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In brief
August 26, 2010   
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Unusual Burial Mound in Sudan
Researchers from the Poznań Archeological Museum, led by Marek Chłodnicki, Ph.D., have completed investigations on a large Meroitic burial mound at Hagar el-Beida in Sudan.
Each part of the richly furnished burial chamber, including the vault, was built of sun-dried mud bricks and it is the first mound of this kind discovered in the area of the fourth cataract of the Nile, according to the archeologists.

The researchers believe the person buried in the mound could have come to the area from a distant place where this burial tradition was practiced. The excavations have shown that the mound was built in the second half of the fourth century AD.

The structure is 30 meters in diameter and six meters high. The lower part of the mound was surrounded by a two-meter-high stone circle. The central part is a vertical shaft leading to the burial chamber. The archeologists found several large ceramic beer vessels at the bottom of the shaft. They also discovered five other vessels—bowls of different sizes and a ladle—made of copper alloys, some of them richly decorated with ornaments resembling the lotus flower, cobra and frog.

The remains of the person buried in the mound are not well preserved so it is not possible to determine the person’s sex using anthropological methods, the archeologists say. But because a set of arrowheads and the remains of a quiver were also found in the burial chamber, the archeologists believe it was a male grave.

Innovative Diode
Scientists from the Laboratory of Physical Chemistry and Nanotechnology in the town of ¦rem—a unit of the Faculty of Chemistry of the Adam Mickiewicz University in Poznań—have developed what they say is the world’s first polymeric light-emitting diode (LED) that emits light on the basis of non-linear optical effects.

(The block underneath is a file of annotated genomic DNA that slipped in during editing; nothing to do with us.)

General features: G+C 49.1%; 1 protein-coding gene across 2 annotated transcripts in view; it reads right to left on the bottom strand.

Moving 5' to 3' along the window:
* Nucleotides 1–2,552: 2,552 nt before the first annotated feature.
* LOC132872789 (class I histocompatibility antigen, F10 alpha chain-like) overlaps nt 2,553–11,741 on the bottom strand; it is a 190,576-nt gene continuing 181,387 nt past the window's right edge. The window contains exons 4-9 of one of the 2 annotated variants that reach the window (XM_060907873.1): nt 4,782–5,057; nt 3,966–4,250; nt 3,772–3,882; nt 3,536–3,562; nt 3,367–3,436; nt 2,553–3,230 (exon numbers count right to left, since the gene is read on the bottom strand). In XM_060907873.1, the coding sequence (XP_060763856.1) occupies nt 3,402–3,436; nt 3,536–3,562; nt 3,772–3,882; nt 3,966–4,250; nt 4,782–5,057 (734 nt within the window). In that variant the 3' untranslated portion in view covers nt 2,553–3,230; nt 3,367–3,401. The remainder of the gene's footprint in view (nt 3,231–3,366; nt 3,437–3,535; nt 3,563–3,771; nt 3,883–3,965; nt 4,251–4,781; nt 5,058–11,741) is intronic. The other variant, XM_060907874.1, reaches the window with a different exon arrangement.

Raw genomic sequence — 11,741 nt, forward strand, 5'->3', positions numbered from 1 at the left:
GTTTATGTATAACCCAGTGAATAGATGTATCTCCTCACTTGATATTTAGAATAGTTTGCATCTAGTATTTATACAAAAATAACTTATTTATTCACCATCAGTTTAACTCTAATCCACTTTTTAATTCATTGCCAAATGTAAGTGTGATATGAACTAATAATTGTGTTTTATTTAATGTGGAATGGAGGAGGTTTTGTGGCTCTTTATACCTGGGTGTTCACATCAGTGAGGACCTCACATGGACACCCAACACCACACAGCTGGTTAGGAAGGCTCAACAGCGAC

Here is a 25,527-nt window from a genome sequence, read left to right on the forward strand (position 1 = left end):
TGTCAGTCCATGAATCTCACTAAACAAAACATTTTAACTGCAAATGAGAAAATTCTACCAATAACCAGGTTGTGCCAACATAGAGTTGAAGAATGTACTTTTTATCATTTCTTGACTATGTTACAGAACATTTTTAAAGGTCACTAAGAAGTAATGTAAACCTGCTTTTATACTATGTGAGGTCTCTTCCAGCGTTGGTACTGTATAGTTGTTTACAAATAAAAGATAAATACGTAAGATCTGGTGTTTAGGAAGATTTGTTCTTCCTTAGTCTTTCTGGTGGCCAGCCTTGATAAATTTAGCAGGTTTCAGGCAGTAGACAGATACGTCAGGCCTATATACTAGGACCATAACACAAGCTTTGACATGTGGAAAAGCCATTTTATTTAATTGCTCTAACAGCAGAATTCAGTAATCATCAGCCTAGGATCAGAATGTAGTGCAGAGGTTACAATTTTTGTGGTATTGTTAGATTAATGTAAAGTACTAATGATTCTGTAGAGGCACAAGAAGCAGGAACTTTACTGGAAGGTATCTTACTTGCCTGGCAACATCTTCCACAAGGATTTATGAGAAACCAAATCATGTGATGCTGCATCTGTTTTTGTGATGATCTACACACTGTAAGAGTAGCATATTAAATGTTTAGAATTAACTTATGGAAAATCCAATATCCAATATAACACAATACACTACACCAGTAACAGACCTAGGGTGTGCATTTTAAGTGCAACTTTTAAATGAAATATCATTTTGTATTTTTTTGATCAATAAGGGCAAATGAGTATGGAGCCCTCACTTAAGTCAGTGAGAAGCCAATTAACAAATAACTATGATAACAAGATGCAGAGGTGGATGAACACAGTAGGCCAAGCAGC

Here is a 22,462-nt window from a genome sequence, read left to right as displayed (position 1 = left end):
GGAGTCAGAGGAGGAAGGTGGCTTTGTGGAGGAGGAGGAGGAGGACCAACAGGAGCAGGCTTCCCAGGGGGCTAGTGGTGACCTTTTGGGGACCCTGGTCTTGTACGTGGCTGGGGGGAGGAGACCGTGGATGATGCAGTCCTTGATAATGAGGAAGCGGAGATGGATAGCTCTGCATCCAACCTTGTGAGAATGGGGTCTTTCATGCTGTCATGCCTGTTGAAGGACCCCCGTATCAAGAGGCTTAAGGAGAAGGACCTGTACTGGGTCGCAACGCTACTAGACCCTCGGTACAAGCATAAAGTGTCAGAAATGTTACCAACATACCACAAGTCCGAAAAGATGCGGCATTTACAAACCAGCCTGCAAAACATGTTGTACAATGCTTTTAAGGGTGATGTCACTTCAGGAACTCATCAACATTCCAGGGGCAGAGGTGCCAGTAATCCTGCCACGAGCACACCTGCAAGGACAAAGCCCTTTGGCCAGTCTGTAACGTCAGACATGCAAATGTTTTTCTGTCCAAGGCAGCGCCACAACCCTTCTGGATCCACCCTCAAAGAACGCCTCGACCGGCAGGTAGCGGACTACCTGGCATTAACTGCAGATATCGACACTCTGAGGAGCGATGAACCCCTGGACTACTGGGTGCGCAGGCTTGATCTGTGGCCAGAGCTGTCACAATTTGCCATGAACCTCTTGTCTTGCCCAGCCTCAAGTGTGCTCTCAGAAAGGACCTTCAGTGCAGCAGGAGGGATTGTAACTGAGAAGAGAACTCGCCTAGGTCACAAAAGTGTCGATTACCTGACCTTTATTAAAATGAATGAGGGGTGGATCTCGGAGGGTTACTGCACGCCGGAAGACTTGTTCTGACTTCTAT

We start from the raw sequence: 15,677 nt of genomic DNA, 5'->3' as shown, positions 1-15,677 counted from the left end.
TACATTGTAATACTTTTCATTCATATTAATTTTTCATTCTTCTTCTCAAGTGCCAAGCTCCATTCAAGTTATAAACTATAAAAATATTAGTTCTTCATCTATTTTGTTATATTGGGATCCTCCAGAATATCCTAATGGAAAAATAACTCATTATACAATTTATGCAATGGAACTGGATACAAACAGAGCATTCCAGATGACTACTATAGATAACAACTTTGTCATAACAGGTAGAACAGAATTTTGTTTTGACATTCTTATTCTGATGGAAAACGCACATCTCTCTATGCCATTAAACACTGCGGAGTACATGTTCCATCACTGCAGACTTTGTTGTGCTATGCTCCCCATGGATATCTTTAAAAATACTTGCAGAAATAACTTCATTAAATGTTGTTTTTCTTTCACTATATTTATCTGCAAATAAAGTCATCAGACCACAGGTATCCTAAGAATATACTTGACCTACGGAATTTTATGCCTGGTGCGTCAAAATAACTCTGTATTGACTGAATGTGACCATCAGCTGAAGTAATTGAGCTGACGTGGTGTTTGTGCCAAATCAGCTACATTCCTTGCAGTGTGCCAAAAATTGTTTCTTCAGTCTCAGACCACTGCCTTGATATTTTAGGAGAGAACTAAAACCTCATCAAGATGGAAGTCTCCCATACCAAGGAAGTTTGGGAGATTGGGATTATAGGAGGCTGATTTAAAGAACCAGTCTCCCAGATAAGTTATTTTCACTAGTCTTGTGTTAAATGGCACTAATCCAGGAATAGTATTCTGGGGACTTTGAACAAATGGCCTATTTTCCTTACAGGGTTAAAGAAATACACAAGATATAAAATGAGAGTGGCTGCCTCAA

The diode generates mainly white light with an addition of color rays on the surface of the light cone. The rays form characteristic color circles. The effect is unique because it involves an electrically induced nanostructural polymer.

Melamine Detector
Scientists from the Polish Academy of Sciences’ Institute of Physical Chemistry in Warsaw have developed an innovative detector that makes it possible to identify products contaminated with melamine. The device has been tested in a laboratory and a patent application has been filed for it.

“Our method to detect and measure melamine concentrations ensures a level of accuracy that until recently could only be achieved in a laboratory,” says the institute’s Prof. Włodzimierz Kutner. He adds that the detector does not react to nitrogen but directly to melamine.

Until recently accurate tests to detect melamine could only be made in a laboratory. The food industry used indirect methods that measured the content of nitrogen in food product samples. The choice of nitrogen was not accidental because melamine contains a large proportion of this element. Melamine is 66 percent made up of nitrogen by mass.

Melamine is a chemical compound that is used to make polymeric materials for the production of adhesives, kitchen tops and dishes, artificial fertilizers and dyes. Melamine is also added illegally to food products to artificially boost their protein content.

If it gets into the human body, melamine poses a serious health hazard in combination with cyanuric acid, a detergent used to sterilize food packaging. The reason is that it forms yellow deposits in kidneys, which may lead to renal failure and, in extreme cases, death.

Water Pollution Detector
Scientists from the University of Silesia in Katowice are conducting a research project that aims to design an automatic biodetector of general water toxicity. The device is supposed to monitor water quality on a continuous basis and immediately detect low-concentration pollution. The device takes only 1.5 minutes to detect harmful substances.

The biodetector keeps trace of the metabolic activity of nitrifying bacteria by monitoring oxygen content in the water flowing through bioreactors. The device enables continuous monitoring of water quality in natural water bodies and in water sources. The detection system combines the properties of selected microorganisms with electrochemical detectors.

Protecting People Against Nanoparticles
Scientists at the Central Institute for Labor Protection/National Research Institute (CIOP PIB) are working on new polymeric and carbon materials designed to protect people against harmful nanoparticles and specific vapors and gases. In contrast to the filtering and adsorbing materials used so far, the new materials will be able to stop not only vapor and gas but even the smallest particles ranging from 1 to 100 nanometers in size, the scientists say.